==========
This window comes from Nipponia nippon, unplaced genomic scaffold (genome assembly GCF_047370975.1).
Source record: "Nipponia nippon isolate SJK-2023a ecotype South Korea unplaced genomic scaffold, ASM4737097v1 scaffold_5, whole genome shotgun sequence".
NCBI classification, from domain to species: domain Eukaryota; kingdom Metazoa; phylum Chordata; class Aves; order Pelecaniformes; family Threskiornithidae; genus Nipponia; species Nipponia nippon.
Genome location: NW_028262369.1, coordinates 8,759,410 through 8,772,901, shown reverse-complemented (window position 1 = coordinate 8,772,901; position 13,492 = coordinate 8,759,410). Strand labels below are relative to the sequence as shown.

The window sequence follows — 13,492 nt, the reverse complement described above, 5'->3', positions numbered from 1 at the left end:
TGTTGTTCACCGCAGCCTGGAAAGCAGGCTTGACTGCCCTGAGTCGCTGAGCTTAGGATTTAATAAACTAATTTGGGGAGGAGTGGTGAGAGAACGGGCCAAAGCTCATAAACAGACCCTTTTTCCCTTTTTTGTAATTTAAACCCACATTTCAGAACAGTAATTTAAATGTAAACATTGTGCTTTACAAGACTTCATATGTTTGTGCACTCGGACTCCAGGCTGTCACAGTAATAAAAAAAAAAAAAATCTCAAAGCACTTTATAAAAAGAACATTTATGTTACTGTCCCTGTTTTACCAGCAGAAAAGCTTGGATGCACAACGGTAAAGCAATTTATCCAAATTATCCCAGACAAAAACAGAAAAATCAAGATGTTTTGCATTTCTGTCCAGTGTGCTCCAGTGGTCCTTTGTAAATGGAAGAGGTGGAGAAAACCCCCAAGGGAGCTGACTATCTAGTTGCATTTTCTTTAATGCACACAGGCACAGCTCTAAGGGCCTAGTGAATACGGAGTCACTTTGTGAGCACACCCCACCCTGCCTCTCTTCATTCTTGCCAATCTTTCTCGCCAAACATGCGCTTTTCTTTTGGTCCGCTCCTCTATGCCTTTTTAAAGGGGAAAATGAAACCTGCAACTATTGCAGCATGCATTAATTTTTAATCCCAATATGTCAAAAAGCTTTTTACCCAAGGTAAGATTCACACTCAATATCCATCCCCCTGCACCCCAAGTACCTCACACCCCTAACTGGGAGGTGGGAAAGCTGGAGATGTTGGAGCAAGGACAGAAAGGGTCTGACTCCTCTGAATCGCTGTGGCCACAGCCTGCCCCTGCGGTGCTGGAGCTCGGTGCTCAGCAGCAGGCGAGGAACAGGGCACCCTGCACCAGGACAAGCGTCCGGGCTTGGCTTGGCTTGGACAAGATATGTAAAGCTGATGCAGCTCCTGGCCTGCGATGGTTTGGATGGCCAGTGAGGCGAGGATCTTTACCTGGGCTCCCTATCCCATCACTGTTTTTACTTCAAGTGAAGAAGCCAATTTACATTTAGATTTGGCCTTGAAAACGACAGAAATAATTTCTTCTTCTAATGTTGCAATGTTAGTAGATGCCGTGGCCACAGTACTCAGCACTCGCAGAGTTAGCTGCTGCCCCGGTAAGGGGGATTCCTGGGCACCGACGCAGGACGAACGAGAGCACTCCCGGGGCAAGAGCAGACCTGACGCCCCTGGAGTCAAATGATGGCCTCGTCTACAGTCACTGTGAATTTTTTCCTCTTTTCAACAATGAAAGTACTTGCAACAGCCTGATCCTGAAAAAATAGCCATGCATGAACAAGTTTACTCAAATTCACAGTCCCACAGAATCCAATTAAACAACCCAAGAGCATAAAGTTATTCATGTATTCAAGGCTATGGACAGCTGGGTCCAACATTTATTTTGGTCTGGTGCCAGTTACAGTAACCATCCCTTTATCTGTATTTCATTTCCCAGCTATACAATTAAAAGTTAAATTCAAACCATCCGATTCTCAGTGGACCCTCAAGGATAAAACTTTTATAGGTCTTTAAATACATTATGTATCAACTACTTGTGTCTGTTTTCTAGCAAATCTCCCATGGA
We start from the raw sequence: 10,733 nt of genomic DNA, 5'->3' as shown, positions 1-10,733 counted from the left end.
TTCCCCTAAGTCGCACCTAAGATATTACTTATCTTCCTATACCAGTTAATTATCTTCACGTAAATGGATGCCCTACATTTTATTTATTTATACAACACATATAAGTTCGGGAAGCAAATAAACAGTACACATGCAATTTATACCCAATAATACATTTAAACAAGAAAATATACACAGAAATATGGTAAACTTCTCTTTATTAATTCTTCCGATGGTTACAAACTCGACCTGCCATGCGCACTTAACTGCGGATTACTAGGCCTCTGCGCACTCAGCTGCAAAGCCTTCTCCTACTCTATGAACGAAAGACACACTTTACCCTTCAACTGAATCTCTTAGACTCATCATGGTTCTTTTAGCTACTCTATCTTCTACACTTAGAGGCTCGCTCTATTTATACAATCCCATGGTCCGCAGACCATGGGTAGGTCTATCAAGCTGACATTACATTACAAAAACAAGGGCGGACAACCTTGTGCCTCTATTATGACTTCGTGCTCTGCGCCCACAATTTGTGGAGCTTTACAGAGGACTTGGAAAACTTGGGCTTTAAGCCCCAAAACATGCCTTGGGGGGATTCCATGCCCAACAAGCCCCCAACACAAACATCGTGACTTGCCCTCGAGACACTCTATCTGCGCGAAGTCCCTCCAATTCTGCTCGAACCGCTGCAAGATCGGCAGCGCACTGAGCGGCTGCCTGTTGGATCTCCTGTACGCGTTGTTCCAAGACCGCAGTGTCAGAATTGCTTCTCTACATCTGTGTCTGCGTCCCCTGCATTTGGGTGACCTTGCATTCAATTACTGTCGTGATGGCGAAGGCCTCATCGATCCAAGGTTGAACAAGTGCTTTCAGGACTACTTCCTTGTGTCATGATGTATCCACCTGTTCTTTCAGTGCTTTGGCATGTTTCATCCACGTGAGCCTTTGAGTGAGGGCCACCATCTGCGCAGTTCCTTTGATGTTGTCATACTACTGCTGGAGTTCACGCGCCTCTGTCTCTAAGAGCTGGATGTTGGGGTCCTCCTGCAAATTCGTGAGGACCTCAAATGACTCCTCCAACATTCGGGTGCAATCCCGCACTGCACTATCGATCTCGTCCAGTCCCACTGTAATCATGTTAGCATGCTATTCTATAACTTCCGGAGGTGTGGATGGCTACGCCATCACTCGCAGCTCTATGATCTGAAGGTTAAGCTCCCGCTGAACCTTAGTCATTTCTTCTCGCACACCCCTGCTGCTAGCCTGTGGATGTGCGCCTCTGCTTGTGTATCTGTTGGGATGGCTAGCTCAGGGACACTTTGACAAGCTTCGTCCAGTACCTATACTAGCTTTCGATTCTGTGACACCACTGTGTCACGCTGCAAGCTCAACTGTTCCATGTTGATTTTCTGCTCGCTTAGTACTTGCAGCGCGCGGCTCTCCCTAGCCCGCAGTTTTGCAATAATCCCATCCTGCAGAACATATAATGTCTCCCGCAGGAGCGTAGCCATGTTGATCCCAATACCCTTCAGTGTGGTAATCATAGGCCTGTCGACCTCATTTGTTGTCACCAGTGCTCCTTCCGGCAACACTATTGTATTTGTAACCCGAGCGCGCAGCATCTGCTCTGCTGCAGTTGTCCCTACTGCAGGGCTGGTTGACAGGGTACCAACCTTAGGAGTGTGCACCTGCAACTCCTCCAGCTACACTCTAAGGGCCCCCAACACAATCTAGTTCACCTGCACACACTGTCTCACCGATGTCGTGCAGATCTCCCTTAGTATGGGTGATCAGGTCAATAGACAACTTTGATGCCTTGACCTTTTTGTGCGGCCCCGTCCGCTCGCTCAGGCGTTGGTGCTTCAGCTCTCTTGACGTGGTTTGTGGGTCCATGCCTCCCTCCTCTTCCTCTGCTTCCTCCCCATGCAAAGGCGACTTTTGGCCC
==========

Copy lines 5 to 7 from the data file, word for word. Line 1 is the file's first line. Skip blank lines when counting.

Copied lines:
The window sequence follows — 13,492 nt, the reverse complement described above, 5'->3', positions numbered from 1 at the left end:
TGTTGTTCACCGCAGCCTGGAAAGCAGGCTTGACTGCCCTGAGTCGCTGAGCTTAGGATTTAATAAACTAATTTGGGGAGGAGTGGTGAGAGAACGGGCCAAAGCTCATAAACAGACCCTTTTTCCCTTTTTTGTAATTTAAACCCACATTTCAGAACAGTAATTTAAATGTAAACATTGTGCTTTACAAGACTTCATATGTTTGTGCACTCGGACTCCAGGCTGTCACAGTAATAAAAAAAAAAAAAATCTCAAAGCACTTTATAAAAAGAACATTTATGTTACTGTCCCTGTTTTACCAGCAGAAAAGCTTGGATGCACAACGGTAAAGCAATTTATCCAAATTATCCCAGACAAAAACAGAAAAATCAAGATGTTTTGCATTTCTGTCCAGTGTGCTCCAGTGGTCCTTTGTAAATGGAAGAGGTGGAGAAAACCCCCAAGGGAGCTGACTATCTAGTTGCATTTTCTTTAATGCACACAGGCACAGCTCTAAGGGCCTAGTGAATACGGAGTCACTTTGTGAGCACACCCCACCCTGCCTCTCTTCATTCTTGCCAATCTTTCTCGCCAAACATGCGCTTTTCTTTTGGTCCGCTCCTCTATGCCTTTTTAAAGGGGAAAATGAAACCTGCAACTATTGCAGCATGCATTAATTTTTAATCCCAATATGTCAAAAAGCTTTTTACCCAAGGTAAGATTCACACTCAATATCCATCCCCCTGCACCCCAAGTACCTCACACCCCTAACTGGGAGGTGGGAAAGCTGGAGATGTTGGAGCAAGGACAGAAAGGGTCTGACTCCTCTGAATCGCTGTGGCCACAGCCTGCCCCTGCGGTGCTGGAGCTCGGTGCTCAGCAGCAGGCGAGGAACAGGGCACCCTGCACCAGGACAAGCGTCCGGGCTTGGCTTGGCTTGGACAAGATATGTAAAGCTGATGCAGCTCCTGGCCTGCGATGGTTTGGATGGCCAGTGAGGCGAGGATCTTTACCTGGGCTCCCTATCCCATCACTGTTTTTACTTCAAGTGAAGAAGCCAATTTACATTTAGATTTGGCCTTGAAAACGACAGAAATAATTTCTTCTTCTAATGTTGCAATGTTAGTAGATGCCGTGGCCACAGTACTCAGCACTCGCAGAGTTAGCTGCTGCCCCGGTAAGGGGGATTCCTGGGCACCGACGCAGGACGAACGAGAGCACTCCCGGGGCAAGAGCAGACCTGACGCCCCTGGAGTCAAATGATGGCCTCGTCTACAGTCACTGTGAATTTTTTCCTCTTTTCAACAATGAAAGTACTTGCAACAGCCTGATCCTGAAAAAATAGCCATGCATGAACAAGTTTACTCAAATTCACAGTCCCACAGAATCCAATTAAACAACCCAAGAGCATAAAGTTATTCATGTATTCAAGGCTATGGACAGCTGGGTCCAACATTTATTTTGGTCTGGTGCCAGTTACAGTAACCATCCCTTTATCTGTATTTCATTTCCCAGCTATACAATTAAAAGTTAAATTCAAACCATCCGATTCTCAGTGGACCCTCAAGGATAAAACTTTTATAGGTCTTTAAATACATTATGTATCAACTACTTGTGTCTGTTTTCTAGCAAATCTCCCATGGA
We start from the raw sequence: 10,733 nt of genomic DNA, 5'->3' as shown, positions 1-10,733 counted from the left end.